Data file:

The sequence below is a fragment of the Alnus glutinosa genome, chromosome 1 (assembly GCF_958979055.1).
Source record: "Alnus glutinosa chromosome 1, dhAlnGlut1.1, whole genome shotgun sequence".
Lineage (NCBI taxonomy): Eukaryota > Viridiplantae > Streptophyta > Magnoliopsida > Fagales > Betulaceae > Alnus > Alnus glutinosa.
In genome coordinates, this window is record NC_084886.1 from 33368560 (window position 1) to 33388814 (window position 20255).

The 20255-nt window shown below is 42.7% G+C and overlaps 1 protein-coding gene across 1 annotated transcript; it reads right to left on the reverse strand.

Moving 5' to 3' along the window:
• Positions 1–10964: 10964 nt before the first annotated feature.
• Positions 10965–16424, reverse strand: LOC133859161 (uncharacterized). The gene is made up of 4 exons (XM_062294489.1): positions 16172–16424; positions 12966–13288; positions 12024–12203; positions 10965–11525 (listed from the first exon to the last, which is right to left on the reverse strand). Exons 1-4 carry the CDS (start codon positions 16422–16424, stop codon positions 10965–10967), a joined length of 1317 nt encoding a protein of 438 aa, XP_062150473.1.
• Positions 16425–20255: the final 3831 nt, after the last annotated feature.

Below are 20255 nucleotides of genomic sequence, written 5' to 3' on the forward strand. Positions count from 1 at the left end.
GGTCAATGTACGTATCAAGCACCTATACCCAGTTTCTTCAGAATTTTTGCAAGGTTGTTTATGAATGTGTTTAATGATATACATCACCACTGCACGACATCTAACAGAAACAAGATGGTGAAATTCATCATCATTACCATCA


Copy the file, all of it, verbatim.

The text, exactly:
The sequence below is a fragment of the Alnus glutinosa genome, chromosome 1 (assembly GCF_958979055.1).
Source record: "Alnus glutinosa chromosome 1, dhAlnGlut1.1, whole genome shotgun sequence".
Lineage (NCBI taxonomy): Eukaryota > Viridiplantae > Streptophyta > Magnoliopsida > Fagales > Betulaceae > Alnus > Alnus glutinosa.
In genome coordinates, this window is record NC_084886.1 from 33368560 (window position 1) to 33388814 (window position 20255).

The 20255-nt window shown below is 42.7% G+C and overlaps 1 protein-coding gene across 1 annotated transcript; it reads right to left on the reverse strand.

Moving 5' to 3' along the window:
• Positions 1–10964: 10964 nt before the first annotated feature.
• Positions 10965–16424, reverse strand: LOC133859161 (uncharacterized). The gene is made up of 4 exons (XM_062294489.1): positions 16172–16424; positions 12966–13288; positions 12024–12203; positions 10965–11525 (listed from the first exon to the last, which is right to left on the reverse strand). Exons 1-4 carry the CDS (start codon positions 16422–16424, stop codon positions 10965–10967), a joined length of 1317 nt encoding a protein of 438 aa, XP_062150473.1.
• Positions 16425–20255: the final 3831 nt, after the last annotated feature.

Below are 20255 nucleotides of genomic sequence, written 5' to 3' on the forward strand. Positions count from 1 at the left end.
GGTCAATGTACGTATCAAGCACCTATACCCAGTTTCTTCAGAATTTTTGCAAGGTTGTTTATGAATGTGTTTAATGATATACATCACCACTGCACGACATCTAACAGAAACAAGATGGTGAAATTCATCATCATTACCATCA